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Old 02-27-2007, 06:53 PM   #1
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ISO - name unknown potato side dish

I want to find a recipe for a particular potato side that often comes with steak at mid to high class restaurants. (You wouldn't need to go to the Four Seasons but you sure won't find it at House of Pies).

The only problem is I don't know what it is called!

The name that comes to mind is Potato Pancakes, but I may be way off on that.

Basically it is a flaky potato thing. It has many many layers and is very moist, it has some sort of sauce or cream on and in it as well.

When I say flaky I don't mean dry and then sauced, it is just many flakes or layers. It is usually round and no more than 2.5 to 3 inches high and around 3 inches in diameter, I've had it at a few restaurants and it is almost always these measurements.

It might be called Potato Pancakes or Scalloped Potatoes or something completely different.

Does anyone know what I'm referring to? Does anyone know of a recipe for this?

Thank you so much for any help you could offer me.

-Steve

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Old 02-27-2007, 07:36 PM   #2
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Well, Potato Pancakes are usually crispy on the outside and moist on the inside. No layers in that dish. If it's layers upon layers, I'm thinking you had either Scalloped Potatoes, or a Potato Gratin of sort. Tell us more of the flavour!
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Old 02-27-2007, 09:27 PM   #3
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are you thinking of a potato pave(paav-ay)? it is thin cut, layered potatoes, with alternate layers of a cheese normally, and a lot of butter, then baked.

Or even Dutchess potatoes.
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Old 02-27-2007, 09:37 PM   #4
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The ones I've had did not have any layers of cheese but I think that they can also be made that way.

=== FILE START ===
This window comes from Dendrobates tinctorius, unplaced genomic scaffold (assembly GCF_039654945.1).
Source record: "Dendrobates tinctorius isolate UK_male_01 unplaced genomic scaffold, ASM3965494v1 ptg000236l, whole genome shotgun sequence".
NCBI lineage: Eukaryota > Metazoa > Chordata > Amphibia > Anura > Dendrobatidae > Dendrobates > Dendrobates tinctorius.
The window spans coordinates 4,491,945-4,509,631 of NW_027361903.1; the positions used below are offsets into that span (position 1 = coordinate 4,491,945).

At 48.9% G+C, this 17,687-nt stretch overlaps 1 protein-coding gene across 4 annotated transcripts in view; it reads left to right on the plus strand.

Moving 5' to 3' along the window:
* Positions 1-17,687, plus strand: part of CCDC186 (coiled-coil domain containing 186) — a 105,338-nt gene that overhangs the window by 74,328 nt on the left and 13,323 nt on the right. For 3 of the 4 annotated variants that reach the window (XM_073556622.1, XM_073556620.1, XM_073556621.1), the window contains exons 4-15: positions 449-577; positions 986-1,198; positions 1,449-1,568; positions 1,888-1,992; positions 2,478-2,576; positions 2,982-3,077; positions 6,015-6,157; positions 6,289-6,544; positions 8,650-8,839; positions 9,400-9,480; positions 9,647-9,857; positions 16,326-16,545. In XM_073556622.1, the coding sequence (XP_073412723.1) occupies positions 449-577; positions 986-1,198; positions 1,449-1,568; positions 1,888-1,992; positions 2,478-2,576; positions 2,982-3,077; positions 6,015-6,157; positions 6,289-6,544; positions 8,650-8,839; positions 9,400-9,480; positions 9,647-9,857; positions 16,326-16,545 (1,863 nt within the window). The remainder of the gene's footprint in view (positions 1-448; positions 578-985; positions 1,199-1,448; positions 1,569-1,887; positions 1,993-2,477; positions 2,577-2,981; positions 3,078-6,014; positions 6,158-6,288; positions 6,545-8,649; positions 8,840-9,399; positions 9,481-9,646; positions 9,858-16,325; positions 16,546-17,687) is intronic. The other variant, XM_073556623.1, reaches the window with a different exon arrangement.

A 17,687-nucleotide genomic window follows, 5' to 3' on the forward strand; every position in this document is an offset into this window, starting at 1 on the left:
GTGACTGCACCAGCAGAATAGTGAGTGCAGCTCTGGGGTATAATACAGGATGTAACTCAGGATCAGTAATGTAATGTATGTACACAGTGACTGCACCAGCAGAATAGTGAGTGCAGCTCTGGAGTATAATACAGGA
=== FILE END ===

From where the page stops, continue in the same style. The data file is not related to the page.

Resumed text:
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Old 02-27-2007, 11:44 PM   #5
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Gosh stevem have never seen anything like that.

But just an idea.

All I can think of is a scalloped potato type of dish made in a round mousse ring. They are about 3 inches in diameter. And a couple of inches high.

Would guess one could start with very finely cut taters (maybe cut on a mousseline). Would think about 1 mm in thickness would be about right (1 millimeter is about as fine as one can cut a spud without shaving it).

Could layer in the mold with finely minced shallots, a bit of cheese such as Parmesano and/or a Gruyere or Emmanthaller (or heck just Swiss).

A bit of rosemary, maybe thyme, a tad of cream and/or clarified butter might round it off nicely.

And then bake the things.

Then I think you might have kinda, sorta the dish you mentioned.

I suppose you could alternate the layers of white potatoes with sweet ones cut similarly.

It would take a bit of playing to get it right I suppose, but it sure sounds great.

Just an idea.
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Old 02-28-2007, 12:56 AM   #6
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Quote:
Originally Posted by auntdot
Gosh stevem have never seen anything like that.

But just an idea.

All I can think of is a scalloped potato type of dish made in a round mousse ring. They are about 3 inches in diameter. And a couple of inches high.